IBC2017: The IABM breakfast session was dominated by the word ‘consolidation’ and quirky research contradictions.
IABM Chief Executive Peter White started began his traditional industry report with insights into media company performance that indicated 9% growth but a 7% decline in profits.
Thankfully, 93% of companies polled reported being profitable.
The split between traditional and non-traditional broadcast operations stands at 41% to 59%, but traditional will slide further to 36% within two years.
On the buying side the big risers are IP infrastructure, social media broadcasting and cyber security.
White suggested UHD is in the slow lane compared to AI and VR, but questioned how VR will be monetised.
”Our industry is getting ready to go through a bit of a revolution” - Charlie Vogt
The big stats related to the transition to IP – interoperability being vital to 98% of users,72% of whom also want best of breed.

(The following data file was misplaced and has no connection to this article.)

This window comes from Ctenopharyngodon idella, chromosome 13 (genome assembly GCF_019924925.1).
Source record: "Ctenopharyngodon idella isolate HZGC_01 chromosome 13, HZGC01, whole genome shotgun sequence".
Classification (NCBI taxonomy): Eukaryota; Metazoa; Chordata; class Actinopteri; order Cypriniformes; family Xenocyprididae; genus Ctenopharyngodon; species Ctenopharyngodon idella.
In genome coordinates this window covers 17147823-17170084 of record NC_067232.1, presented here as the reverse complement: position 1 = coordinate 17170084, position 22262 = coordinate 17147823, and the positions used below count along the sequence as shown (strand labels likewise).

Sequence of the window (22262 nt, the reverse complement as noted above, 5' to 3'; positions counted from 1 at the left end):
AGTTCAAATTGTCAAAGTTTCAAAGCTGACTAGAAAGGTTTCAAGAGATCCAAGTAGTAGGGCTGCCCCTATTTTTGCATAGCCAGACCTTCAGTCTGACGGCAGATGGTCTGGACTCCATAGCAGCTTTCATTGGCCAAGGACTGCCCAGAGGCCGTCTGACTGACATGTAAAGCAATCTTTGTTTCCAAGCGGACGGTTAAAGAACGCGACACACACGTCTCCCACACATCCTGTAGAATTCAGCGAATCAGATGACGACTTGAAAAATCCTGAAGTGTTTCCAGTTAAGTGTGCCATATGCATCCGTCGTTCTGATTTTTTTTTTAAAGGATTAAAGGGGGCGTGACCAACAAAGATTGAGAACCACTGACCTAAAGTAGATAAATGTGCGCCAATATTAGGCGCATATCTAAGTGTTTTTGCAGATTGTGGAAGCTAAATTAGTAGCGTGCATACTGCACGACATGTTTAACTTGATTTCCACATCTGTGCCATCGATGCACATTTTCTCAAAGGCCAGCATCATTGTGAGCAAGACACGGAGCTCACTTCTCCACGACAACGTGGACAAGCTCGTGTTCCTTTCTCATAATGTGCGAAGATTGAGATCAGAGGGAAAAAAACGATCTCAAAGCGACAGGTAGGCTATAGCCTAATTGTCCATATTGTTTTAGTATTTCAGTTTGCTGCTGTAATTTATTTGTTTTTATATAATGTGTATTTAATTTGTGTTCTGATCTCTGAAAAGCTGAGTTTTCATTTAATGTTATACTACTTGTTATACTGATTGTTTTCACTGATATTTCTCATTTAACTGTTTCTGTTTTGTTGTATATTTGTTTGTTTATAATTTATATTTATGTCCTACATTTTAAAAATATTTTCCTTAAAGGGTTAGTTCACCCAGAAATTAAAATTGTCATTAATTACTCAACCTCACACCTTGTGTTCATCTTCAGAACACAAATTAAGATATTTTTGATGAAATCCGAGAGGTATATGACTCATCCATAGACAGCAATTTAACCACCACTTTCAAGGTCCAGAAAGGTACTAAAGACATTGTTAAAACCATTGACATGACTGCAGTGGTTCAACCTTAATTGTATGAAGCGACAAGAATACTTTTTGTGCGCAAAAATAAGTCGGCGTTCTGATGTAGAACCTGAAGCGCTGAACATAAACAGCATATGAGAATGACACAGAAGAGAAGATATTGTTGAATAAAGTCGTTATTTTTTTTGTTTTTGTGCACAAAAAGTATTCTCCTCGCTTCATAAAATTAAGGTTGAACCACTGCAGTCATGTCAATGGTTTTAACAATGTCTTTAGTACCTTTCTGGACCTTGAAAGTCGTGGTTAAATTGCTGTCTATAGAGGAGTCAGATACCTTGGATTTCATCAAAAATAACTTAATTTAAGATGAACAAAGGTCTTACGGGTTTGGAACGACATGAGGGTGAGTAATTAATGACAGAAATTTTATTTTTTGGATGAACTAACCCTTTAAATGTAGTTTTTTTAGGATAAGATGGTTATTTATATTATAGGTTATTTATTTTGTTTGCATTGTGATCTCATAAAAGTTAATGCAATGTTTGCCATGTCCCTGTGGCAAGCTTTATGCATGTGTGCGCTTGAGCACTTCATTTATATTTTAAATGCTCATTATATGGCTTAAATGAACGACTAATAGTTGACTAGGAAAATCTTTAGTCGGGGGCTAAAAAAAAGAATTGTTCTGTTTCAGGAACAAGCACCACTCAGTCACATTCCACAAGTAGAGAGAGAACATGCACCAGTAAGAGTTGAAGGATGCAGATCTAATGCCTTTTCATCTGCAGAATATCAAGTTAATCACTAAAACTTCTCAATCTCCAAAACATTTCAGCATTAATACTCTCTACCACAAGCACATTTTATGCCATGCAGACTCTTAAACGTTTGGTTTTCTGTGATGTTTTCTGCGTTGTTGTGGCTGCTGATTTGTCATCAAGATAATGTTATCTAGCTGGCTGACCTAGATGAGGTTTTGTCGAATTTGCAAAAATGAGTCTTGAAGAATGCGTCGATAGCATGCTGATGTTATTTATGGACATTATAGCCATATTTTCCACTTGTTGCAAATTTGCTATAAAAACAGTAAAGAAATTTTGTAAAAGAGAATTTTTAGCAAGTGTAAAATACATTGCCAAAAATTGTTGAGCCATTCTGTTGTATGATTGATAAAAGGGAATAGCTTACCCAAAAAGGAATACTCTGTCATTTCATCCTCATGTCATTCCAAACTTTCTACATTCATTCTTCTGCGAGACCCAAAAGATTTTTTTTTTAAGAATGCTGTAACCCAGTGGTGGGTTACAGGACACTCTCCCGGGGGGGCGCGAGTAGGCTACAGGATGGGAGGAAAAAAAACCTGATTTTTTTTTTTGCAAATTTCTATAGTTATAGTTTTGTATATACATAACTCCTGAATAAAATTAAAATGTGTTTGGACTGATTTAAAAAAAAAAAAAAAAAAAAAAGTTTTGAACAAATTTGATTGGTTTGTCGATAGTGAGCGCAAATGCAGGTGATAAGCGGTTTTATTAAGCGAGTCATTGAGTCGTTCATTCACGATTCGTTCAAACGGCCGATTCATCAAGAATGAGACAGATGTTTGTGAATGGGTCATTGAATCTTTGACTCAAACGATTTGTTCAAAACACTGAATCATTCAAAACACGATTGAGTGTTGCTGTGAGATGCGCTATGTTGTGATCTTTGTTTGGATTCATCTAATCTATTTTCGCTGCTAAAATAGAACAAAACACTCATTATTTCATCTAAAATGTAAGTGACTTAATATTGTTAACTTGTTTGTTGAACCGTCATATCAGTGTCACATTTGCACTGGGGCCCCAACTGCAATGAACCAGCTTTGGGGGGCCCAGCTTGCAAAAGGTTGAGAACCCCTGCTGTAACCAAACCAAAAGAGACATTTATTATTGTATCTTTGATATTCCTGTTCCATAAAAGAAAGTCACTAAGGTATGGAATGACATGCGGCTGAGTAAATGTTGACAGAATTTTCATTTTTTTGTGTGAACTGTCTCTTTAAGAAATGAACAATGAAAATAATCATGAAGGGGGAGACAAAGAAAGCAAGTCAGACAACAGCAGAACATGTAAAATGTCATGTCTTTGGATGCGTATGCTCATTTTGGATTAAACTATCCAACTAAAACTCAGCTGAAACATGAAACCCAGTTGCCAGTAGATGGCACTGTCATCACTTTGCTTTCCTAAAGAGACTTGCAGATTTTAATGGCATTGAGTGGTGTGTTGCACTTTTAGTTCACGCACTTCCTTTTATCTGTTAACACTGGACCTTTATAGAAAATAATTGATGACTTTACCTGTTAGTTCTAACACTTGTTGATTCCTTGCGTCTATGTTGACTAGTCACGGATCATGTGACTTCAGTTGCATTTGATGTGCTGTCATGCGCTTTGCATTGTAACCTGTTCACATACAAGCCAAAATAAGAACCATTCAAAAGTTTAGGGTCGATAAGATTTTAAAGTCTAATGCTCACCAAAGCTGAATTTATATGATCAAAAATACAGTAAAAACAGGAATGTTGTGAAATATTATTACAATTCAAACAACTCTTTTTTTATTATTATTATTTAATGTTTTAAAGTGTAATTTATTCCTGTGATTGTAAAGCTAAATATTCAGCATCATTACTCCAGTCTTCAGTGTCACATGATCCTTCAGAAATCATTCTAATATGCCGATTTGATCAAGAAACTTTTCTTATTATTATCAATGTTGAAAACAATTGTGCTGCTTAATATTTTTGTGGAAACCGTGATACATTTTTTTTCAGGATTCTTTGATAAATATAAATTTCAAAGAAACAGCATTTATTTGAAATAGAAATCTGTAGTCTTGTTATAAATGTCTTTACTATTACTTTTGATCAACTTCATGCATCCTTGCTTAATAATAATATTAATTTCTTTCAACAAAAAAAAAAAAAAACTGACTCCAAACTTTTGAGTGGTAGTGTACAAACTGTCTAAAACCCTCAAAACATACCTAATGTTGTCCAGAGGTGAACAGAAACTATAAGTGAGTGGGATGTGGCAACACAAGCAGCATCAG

“The quirk is the rise of internal development to 35%,” said White. “Maybe we are going back to bespoke in-house development.”
He added: “Profit margins are not there for the new media methodologies, so we will see considerable consolidation.”
Avid Technology President Jeff Rosica highlighted opposing views in the report. He said: “On the one hand it was all about efficiency and cost reductions, but on the other it was best of breed and interoperability, but this is hard for technology companies who can’t get agreement on IP and HDR standards. That just makes it more expensive for us.
“Our customer base is struggling with 1,800 vendors in a relatively small industry. $50 billion is just a Monday at Microsoft,” he added.
Imagine Communications Chief Executive Charlie Vogt said: “Our industry is getting ready to go through a bit of a revolution.
“We have been trying to figure out how we consolidate around a customer base that is consolidating around us.”
A hundred key customers have become 20, which has put a lot of strain on suppliers.
Neulion Executive VP of Market Strategy said:“I did not see much in the report about what’s actually driving all this – the smart phone. That has the ability to deliver high quality video, and you add into that the consumer’s preferences for personalising experiences.
“That is driving a lot of multi-screen and the re-packaging of content, and it is driving a lot of choice for consumers to pick and buy the things they prefer.”